Last month Jason Killmer showed us how to make a nearly shiny surface dull. As counterproductive as it seems, sanding a somewhat shiny finish is the first step to achieve a potentially shinier one.
As he explained in that tutorial, color sanding is merely an extension of the block-sanding process in the sense that it flattens peaks to match their respective valleys. The differences are largely sequence and scale. Block sanding precedes paint whereas color sanding follows it. Block sanding flattens broad inconsistencies that make a panel look wavy; color sanding flattens the nearly microscopic inconsistencies that make a panel appear grainy.
We refer to polishing separately but it in fact serves the same abrasive function as color sanding in the sense that it replaces one type of surface irregularity with another. Remember how Killmer sanded the panel with successively finer abrasives last month? Well, polishing literally picks up where sanding falls short.
Sanding can remove a lot of material rapidly but only to a point. Sandpaper and pads don't readily accept very fine abrasives and at one point very fine abrasives remove material painfully slowly. Polishing compounds, on the other hand, rely on a transfer vehicle like a cloth or polishing pad. Attach that pad to a high-speed rotary polisher, however, and even the finest abrasives will remove material faster than the blink of an eye, something that underscores careful technique.
The polishing process can't really correct minor errors made during the spraying stage but its ability to eliminate superficial flaws paint suffers from use is really what makes it shine, so to speak. "It doesn't matter how nice the paint came out if there are a bunch of tiny scratches or swirl marks in it," Killmer observes. "Most people don't see that until you point it out to them, but once you see it, that's all you can see."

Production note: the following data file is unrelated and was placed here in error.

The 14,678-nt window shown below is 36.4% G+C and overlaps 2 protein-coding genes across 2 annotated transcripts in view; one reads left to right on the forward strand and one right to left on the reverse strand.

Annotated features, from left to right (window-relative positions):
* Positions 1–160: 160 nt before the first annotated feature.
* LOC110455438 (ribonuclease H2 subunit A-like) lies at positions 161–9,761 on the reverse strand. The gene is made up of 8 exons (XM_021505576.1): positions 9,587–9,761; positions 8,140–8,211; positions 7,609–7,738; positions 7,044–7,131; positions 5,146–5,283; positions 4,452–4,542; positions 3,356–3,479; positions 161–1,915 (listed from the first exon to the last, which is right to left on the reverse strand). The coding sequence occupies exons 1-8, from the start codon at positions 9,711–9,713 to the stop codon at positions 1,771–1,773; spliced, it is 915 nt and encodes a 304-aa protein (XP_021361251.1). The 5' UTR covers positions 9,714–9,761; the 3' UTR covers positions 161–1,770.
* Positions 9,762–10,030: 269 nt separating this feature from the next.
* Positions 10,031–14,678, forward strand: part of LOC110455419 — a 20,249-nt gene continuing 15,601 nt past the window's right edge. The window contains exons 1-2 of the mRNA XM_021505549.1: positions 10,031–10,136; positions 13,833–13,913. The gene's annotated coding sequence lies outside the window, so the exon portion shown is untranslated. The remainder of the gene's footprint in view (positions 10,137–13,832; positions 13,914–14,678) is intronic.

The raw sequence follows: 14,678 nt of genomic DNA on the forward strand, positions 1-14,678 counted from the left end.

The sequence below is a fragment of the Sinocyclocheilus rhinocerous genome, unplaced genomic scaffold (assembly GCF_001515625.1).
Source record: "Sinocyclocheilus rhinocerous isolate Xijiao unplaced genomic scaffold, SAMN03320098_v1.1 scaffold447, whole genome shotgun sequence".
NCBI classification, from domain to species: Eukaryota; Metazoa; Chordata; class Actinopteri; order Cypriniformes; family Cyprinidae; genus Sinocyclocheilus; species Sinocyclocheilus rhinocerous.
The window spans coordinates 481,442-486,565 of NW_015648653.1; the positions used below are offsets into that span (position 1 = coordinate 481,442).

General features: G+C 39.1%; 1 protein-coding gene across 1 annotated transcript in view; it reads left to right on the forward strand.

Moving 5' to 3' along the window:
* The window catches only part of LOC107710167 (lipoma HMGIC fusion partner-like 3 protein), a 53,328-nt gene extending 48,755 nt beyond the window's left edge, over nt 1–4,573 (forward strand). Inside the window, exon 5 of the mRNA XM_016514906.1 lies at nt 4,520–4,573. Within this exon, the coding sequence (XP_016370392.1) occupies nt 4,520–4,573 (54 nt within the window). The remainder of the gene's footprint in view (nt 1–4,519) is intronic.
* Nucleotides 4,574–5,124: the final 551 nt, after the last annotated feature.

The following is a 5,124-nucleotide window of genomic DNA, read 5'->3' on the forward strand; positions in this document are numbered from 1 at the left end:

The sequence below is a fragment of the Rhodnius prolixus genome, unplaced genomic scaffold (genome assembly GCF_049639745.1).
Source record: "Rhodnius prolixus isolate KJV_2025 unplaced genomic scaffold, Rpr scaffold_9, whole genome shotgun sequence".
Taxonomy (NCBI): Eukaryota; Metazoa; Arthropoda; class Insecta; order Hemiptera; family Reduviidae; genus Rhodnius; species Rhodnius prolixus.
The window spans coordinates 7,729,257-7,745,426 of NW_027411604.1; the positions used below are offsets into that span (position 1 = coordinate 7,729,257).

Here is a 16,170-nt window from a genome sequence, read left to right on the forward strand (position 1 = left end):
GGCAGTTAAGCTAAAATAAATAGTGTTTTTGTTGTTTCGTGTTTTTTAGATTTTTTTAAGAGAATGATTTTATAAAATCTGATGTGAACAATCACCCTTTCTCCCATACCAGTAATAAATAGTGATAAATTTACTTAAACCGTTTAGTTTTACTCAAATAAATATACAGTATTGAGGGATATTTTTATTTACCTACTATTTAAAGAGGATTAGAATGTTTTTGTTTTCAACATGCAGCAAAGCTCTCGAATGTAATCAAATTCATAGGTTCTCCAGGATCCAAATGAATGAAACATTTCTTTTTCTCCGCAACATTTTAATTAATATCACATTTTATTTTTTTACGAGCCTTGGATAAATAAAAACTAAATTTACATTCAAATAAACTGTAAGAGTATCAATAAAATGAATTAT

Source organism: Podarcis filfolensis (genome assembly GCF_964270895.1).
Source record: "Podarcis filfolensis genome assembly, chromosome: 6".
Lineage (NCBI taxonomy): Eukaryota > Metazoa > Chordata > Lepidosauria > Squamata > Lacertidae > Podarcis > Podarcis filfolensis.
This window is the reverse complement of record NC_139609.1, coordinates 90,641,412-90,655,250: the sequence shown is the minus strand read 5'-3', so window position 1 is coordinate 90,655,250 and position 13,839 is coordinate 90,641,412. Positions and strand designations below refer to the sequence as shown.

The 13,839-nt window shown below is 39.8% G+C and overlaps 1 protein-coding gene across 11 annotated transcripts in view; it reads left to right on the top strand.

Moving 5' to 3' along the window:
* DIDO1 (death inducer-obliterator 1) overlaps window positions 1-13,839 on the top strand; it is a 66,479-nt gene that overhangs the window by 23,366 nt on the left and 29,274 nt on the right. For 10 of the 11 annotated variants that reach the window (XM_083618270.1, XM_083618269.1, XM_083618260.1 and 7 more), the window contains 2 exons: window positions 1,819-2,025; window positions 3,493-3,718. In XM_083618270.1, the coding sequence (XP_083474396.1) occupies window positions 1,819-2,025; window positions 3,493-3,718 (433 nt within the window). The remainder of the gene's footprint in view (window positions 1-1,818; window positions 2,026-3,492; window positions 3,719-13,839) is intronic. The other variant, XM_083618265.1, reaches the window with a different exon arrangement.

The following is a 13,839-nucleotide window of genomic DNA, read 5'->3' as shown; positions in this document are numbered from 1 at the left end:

One distinction bears mentioning at this point. Until now we've referred to polishing as the final stage in a sanding process but it isn't necessary to color sand a finish prior to polishing it. In fact, some applications don't lend themselves to color sanding. Previously color-sanded finishes may not benefit or even stand up to additional sanding. As mentioned last month, color sanding removes the thin coating that protects the elements in single-stage metallic finishes. Finally, some applications just don't warrant color sanding. Even if slightly flawed, a thick, hardwearing paint surface may suit a driver better than a thinner, perfect one. But just because a surface might have minor flaws doesn't mean it can't look dynamite. It doesn't correct flaws to the same extent but simply polishing a surface improves its appearance without greatly compromising it.
Killmer showed us two methods, one rotary and the other orbital. Like color sanding, the rotary method consists of three progressive stages. Almost all color-sanding processes require rotary polishing to develop a full shine, but as stated earlier not all surfaces require color sanding to achieve respectable results with a rotary polish. It's more intensive but it also yields potentially best results.
The orbital method has only one stage. It works perfectly well on a surface that's never been polished, but because it's a very fine stage it cannot remove heavy color-sanding marks or deep paint flaws. Because it removes cobweb-like scratches, swirl marks, and oxidation at very little risk to the surface, the orbital process represents the ideal low-risk maintenance method for pretty much anyone, regardless of experience.
Beyond the shine they yield, the processes' real beauty is its versatility. Between these color sanding and polishing processes there's truly something for everybody, from rank amateurs to seasoned pros.